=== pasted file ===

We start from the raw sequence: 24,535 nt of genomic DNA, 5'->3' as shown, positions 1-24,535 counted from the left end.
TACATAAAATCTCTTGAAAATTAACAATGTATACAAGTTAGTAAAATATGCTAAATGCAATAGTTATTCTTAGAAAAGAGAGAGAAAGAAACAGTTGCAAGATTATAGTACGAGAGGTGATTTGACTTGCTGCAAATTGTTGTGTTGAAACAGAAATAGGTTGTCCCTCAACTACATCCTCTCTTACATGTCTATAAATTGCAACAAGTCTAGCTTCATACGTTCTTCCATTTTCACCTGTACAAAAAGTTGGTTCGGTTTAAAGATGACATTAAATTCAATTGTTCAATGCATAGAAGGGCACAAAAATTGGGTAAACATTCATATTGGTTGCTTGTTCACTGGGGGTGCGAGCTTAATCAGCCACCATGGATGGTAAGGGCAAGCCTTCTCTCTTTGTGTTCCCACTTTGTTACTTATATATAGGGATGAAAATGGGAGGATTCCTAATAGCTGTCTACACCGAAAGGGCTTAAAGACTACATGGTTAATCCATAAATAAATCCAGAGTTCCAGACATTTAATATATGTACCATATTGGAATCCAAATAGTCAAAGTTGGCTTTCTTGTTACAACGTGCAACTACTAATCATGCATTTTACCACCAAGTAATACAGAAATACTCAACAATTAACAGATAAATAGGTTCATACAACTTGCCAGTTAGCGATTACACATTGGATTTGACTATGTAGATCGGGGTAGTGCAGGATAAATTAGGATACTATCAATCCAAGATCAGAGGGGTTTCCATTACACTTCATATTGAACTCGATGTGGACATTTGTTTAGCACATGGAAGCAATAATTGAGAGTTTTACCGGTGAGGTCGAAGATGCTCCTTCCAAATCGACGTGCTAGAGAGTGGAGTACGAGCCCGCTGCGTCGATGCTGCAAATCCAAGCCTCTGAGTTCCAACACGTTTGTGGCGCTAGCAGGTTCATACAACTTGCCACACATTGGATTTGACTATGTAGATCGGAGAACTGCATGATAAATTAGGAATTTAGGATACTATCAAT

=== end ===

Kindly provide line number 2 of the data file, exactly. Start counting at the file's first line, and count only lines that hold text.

TACATAAAATCTCTTGAAAATTAACAATGTATACAAGTTAGTAAAATATGCTAAATGCAATAGTTATTCTTAGAAAAGAGAGAGAAAGAAACAGTTGCAAGATTATAGTACGAGAGGTGATTTGACTTGCTGCAAATTGTTGTGTTGAAACAGAAATAGGTTGTCCCTCAACTACATCCTCTCTTACATGTCTATAAATTGCAACAAGTCTAGCTTCATACGTTCTTCCATTTTCACCTGTACAAAAAGTTGGTTCGGTTTAAAGATGACATTAAATTCAATTGTTCAATGCATAGAAGGGCACAAAAATTGGGTAAACATTCATATTGGTTGCTTGTTCACTGGGGGTGCGAGCTTAATCAGCCACCATGGATGGTAAGGGCAAGCCTTCTCTCTTTGTGTTCCCACTTTGTTACTTATATATAGGGATGAAAATGGGAGGATTCCTAATAGCTGTCTACACCGAAAGGGCTTAAAGACTACATGGTTAATCCATAAATAAATCCAGAGTTCCAGACATTTAATATATGTACCATATTGGAATCCAAATAGTCAAAGTTGGCTTTCTTGTTACAACGTGCAACTACTAATCATGCATTTTACCACCAAGTAATACAGAAATACTCAACAATTAACAGATAAATAGGTTCATACAACTTGCCAGTTAGCGATTACACATTGGATTTGACTATGTAGATCGGGGTAGTGCAGGATAAATTAGGATACTATCAATCCAAGATCAGAGGGGTTTCCATTACACTTCATATTGAACTCGATGTGGACATTTGTTTAGCACATGGAAGCAATAATTGAGAGTTTTACCGGTGAGGTCGAAGATGCTCCTTCCAAATCGACGTGCTAGAGAGTGGAGTACGAGCCCGCTGCGTCGATGCTGCAAATCCAAGCCTCTGAGTTCCAACACGTTTGTGGCGCTAGCAGGTTCATACAACTTGCCACACATTGGATTTGACTATGTAGATCGGAGAACTGCATGATAAATTAGGAATTTAGGATACTATCAAT